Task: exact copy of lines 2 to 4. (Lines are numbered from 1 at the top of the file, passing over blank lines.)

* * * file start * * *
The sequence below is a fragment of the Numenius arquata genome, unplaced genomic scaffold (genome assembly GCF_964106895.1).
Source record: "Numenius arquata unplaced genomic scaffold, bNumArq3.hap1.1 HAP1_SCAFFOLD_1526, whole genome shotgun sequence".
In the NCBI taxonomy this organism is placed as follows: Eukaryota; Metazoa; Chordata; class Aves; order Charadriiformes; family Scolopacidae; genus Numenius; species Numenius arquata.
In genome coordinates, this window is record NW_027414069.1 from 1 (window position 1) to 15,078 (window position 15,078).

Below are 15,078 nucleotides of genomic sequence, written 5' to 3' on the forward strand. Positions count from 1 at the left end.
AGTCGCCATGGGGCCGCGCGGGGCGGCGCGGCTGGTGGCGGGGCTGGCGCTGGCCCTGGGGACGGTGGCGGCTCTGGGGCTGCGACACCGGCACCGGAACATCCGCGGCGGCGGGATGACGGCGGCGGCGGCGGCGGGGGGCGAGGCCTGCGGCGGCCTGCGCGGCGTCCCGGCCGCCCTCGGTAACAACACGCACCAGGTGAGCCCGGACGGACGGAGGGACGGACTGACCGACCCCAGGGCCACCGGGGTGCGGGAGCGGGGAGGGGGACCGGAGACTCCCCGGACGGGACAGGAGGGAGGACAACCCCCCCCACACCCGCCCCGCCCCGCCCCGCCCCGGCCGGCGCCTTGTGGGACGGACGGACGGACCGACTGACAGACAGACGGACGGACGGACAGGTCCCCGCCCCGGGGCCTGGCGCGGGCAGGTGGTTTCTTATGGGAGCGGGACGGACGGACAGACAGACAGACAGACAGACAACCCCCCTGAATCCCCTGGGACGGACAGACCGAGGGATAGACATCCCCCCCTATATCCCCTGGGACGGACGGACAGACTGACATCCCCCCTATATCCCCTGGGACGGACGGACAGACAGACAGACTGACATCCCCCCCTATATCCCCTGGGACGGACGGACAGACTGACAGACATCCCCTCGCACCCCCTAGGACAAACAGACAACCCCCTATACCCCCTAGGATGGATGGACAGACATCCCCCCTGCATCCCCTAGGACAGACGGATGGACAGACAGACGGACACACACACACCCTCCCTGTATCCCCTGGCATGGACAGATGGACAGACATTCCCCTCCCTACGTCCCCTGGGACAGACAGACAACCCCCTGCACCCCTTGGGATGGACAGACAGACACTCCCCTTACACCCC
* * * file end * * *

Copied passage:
Source record: "Numenius arquata unplaced genomic scaffold, bNumArq3.hap1.1 HAP1_SCAFFOLD_1526, whole genome shotgun sequence".
In the NCBI taxonomy this organism is placed as follows: Eukaryota; Metazoa; Chordata; class Aves; order Charadriiformes; family Scolopacidae; genus Numenius; species Numenius arquata.
In genome coordinates, this window is record NW_027414069.1 from 1 (window position 1) to 15,078 (window position 15,078).